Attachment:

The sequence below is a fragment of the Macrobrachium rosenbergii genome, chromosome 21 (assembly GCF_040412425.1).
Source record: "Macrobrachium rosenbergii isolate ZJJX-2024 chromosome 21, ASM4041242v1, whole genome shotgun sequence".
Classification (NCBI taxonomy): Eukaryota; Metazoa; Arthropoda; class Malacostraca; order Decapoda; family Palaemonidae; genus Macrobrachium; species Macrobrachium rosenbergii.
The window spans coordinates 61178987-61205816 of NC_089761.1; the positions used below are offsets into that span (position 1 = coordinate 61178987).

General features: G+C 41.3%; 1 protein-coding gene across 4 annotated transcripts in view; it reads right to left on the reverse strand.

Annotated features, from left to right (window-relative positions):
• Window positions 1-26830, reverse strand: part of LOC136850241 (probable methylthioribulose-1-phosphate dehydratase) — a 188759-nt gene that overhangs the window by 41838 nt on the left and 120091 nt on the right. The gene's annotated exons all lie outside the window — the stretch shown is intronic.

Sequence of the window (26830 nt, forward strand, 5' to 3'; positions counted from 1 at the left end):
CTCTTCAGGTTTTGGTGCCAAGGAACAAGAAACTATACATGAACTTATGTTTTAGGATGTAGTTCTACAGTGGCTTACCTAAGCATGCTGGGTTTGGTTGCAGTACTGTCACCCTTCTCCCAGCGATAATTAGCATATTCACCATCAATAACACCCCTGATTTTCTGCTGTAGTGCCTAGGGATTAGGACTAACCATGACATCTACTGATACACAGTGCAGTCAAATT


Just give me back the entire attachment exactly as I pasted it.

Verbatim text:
The sequence below is a fragment of the Macrobrachium rosenbergii genome, chromosome 21 (assembly GCF_040412425.1).
Source record: "Macrobrachium rosenbergii isolate ZJJX-2024 chromosome 21, ASM4041242v1, whole genome shotgun sequence".
Classification (NCBI taxonomy): Eukaryota; Metazoa; Arthropoda; class Malacostraca; order Decapoda; family Palaemonidae; genus Macrobrachium; species Macrobrachium rosenbergii.
The window spans coordinates 61178987-61205816 of NC_089761.1; the positions used below are offsets into that span (position 1 = coordinate 61178987).

General features: G+C 41.3%; 1 protein-coding gene across 4 annotated transcripts in view; it reads right to left on the reverse strand.

Annotated features, from left to right (window-relative positions):
• Window positions 1-26830, reverse strand: part of LOC136850241 (probable methylthioribulose-1-phosphate dehydratase) — a 188759-nt gene that overhangs the window by 41838 nt on the left and 120091 nt on the right. The gene's annotated exons all lie outside the window — the stretch shown is intronic.

Sequence of the window (26830 nt, forward strand, 5' to 3'; positions counted from 1 at the left end):
CTCTTCAGGTTTTGGTGCCAAGGAACAAGAAACTATACATGAACTTATGTTTTAGGATGTAGTTCTACAGTGGCTTACCTAAGCATGCTGGGTTTGGTTGCAGTACTGTCACCCTTCTCCCAGCGATAATTAGCATATTCACCATCAATAACACCCCTGATTTTCTGCTGTAGTGCCTAGGGATTAGGACTAACCATGACATCTACTGATACACAGTGCAGTCAAATT